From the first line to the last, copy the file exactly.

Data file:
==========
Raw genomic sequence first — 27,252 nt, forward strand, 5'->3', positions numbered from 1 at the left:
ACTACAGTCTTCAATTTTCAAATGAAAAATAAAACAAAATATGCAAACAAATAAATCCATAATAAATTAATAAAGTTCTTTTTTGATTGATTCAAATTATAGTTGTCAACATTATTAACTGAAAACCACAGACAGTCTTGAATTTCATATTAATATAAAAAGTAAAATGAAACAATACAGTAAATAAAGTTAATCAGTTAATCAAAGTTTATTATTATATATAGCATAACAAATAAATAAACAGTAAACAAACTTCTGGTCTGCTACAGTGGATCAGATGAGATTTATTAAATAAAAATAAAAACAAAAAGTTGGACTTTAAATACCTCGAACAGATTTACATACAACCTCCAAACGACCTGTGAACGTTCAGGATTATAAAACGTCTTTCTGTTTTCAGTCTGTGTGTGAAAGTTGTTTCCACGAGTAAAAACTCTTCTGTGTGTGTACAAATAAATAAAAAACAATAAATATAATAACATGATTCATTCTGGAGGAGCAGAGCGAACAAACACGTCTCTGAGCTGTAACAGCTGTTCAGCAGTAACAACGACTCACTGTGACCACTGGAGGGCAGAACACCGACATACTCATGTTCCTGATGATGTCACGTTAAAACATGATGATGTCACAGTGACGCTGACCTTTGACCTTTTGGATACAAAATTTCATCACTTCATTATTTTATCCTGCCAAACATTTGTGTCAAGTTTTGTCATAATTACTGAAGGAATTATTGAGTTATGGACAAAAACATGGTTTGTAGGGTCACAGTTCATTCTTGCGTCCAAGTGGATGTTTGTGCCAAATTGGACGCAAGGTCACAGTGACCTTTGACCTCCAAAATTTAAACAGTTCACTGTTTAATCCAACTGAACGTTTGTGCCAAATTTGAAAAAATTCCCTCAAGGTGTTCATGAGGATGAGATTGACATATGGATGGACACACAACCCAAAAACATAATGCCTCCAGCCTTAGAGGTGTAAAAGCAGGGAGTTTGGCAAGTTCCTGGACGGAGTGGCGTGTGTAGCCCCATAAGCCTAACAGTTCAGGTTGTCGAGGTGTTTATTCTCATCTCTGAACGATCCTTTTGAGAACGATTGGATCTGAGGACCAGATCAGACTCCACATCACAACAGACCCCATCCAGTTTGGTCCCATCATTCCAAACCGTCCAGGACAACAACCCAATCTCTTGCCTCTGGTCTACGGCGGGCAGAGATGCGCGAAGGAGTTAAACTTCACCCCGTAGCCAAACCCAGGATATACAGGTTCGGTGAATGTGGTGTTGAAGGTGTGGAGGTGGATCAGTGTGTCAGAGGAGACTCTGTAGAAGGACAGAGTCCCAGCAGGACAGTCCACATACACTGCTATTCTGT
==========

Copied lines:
Raw genomic sequence first — 27,252 nt, forward strand, 5'->3', positions numbered from 1 at the left:
ACTACAGTCTTCAATTTTCAAATGAAAAATAAAACAAAATATGCAAACAAATAAATCCATAATAAATTAATAAAGTTCTTTTTTGATTGATTCAAATTATAGTTGTCAACATTATTAACTGAAAACCACAGACAGTCTTGAATTTCATATTAATATAAAAAGTAAAATGAAACAATACAGTAAATAAAGTTAATCAGTTAATCAAAGTTTATTATTATATATAGCATAACAAATAAATAAACAGTAAACAAACTTCTGGTCTGCTACAGTGGATCAGATGAGATTTATTAAATAAAAATAAAAACAAAAAGTTGGACTTTAAATACCTCGAACAGATTTACATACAACCTCCAAACGACCTGTGAACGTTCAGGATTATAAAACGTCTTTCTGTTTTCAGTCTGTGTGTGAAAGTTGTTTCCACGAGTAAAAACTCTTCTGTGTGTGTACAAATAAATAAAAAACAATAAATATAATAACATGATTCATTCTGGAGGAGCAGAGCGAACAAACACGTCTCTGAGCTGTAACAGCTGTTCAGCAGTAACAACGACTCACTGTGACCACTGGAGGGCAGAACACCGACATACTCATGTTCCTGATGATGTCACGTTAAAACATGATGATGTCACAGTGACGCTGACCTTTGACCTTTTGGATACAAAATTTCATCACTTCATTATTTTATCCTGCCAAACATTTGTGTCAAGTTTTGTCATAATTACTGAAGGAATTATTGAGTTATGGACAAAAACATGGTTTGTAGGGTCACAGTTCATTCTTGCGTCCAAGTGGATGTTTGTGCCAAATTGGACGCAAGGTCACAGTGACCTTTGACCTCCAAAATTTAAACAGTTCACTGTTTAATCCAACTGAACGTTTGTGCCAAATTTGAAAAAATTCCCTCAAGGTGTTCATGAGGATGAGATTGACATATGGATGGACACACAACCCAAAAACATAATGCCTCCAGCCTTAGAGGTGTAAAAGCAGGGAGTTTGGCAAGTTCCTGGACGGAGTGGCGTGTGTAGCCCCATAAGCCTAACAGTTCAGGTTGTCGAGGTGTTTATTCTCATCTCTGAACGATCCTTTTGAGAACGATTGGATCTGAGGACCAGATCAGACTCCACATCACAACAGACCCCATCCAGTTTGGTCCCATCATTCCAAACCGTCCAGGACAACAACCCAATCTCTTGCCTCTGGTCTACGGCGGGCAGAGATGCGCGAAGGAGTTAAACTTCACCCCGTAGCCAAACCCAGGATATACAGGTTCGGTGAATGTGGTGTTGAAGGTGTGGAGGTGGATCAGTGTGTCAGAGGAGACTCTGTAGAAGGACAGAGTCCCAGCAGGACAGTCCACATACACTGCTATTCTGT